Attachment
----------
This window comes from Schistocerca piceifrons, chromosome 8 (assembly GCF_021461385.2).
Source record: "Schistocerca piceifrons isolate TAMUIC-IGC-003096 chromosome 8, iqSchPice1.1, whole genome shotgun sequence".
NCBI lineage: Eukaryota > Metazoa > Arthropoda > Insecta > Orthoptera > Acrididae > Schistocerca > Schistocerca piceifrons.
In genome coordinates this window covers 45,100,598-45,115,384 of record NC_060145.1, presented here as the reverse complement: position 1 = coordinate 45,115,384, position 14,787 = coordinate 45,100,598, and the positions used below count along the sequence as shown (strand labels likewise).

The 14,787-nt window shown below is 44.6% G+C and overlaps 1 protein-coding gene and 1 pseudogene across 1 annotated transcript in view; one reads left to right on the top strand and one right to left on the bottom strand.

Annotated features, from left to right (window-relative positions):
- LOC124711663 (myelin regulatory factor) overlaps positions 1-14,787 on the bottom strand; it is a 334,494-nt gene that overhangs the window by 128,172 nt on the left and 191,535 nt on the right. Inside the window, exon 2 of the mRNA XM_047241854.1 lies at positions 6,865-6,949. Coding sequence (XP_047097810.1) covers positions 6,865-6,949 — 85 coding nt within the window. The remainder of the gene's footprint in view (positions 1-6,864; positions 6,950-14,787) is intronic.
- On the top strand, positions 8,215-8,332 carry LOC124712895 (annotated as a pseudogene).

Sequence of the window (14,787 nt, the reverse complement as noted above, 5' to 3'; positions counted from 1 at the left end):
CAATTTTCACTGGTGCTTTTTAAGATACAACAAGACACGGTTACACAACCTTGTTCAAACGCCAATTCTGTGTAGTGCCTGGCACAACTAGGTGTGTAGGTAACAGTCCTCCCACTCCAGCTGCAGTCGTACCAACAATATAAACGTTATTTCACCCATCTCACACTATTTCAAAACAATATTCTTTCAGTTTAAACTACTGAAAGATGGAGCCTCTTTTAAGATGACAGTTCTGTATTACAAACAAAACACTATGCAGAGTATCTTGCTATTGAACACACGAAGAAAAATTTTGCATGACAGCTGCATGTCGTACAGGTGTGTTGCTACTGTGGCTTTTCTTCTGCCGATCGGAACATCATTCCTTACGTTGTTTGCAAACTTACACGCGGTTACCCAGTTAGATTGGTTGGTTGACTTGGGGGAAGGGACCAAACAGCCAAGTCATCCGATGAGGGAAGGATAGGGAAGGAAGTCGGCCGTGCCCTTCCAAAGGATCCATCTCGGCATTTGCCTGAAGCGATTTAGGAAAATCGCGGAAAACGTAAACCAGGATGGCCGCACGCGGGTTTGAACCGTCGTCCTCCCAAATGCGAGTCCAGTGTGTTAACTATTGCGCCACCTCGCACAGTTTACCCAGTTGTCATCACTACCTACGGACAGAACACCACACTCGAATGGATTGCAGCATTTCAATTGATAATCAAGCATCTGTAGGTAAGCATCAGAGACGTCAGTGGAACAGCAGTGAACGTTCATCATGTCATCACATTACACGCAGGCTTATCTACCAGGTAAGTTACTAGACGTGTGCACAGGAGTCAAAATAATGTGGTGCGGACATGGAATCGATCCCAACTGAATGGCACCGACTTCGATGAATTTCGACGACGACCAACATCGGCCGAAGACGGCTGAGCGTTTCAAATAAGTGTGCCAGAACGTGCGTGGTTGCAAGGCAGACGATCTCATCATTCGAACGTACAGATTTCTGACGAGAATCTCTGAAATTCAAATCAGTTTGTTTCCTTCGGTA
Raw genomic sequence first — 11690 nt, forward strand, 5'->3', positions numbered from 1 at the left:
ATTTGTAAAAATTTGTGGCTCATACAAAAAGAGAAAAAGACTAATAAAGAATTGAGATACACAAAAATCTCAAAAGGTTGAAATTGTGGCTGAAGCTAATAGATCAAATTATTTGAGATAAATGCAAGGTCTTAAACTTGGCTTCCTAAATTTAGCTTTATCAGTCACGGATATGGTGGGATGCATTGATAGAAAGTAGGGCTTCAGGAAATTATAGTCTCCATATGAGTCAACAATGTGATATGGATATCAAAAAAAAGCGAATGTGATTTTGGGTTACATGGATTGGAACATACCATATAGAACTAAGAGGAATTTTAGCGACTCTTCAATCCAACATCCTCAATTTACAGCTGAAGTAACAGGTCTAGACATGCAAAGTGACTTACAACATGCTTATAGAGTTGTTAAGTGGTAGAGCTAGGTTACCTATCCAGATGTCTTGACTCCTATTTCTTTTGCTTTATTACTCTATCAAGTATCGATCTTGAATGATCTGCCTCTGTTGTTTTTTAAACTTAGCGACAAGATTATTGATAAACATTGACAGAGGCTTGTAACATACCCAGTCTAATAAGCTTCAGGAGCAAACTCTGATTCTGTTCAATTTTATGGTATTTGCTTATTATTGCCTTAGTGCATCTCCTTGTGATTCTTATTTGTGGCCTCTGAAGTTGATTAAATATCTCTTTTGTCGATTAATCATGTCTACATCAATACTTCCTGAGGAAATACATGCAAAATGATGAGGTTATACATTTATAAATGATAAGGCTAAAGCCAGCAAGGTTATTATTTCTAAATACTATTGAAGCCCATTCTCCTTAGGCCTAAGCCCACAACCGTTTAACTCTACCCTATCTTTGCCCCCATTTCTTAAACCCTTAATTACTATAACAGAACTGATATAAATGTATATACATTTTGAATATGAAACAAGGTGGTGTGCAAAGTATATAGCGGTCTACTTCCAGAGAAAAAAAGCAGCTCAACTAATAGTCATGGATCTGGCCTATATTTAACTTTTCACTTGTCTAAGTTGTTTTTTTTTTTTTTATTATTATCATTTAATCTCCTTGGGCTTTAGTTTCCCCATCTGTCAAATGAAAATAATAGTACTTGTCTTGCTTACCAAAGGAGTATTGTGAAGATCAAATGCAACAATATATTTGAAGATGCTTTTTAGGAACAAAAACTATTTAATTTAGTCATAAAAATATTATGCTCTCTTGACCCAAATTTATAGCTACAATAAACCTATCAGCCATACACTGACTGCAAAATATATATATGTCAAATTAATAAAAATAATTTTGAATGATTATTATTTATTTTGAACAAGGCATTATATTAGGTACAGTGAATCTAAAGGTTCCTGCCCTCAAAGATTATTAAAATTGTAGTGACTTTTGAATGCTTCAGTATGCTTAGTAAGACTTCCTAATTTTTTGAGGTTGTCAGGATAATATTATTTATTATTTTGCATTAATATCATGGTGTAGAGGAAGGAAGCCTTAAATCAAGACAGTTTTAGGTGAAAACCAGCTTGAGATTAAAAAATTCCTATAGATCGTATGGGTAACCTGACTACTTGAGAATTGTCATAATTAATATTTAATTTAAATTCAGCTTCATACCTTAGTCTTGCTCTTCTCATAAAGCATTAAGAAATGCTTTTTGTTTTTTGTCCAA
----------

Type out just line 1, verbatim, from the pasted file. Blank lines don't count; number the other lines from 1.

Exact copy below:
This window comes from Schistocerca piceifrons, chromosome 8 (assembly GCF_021461385.2).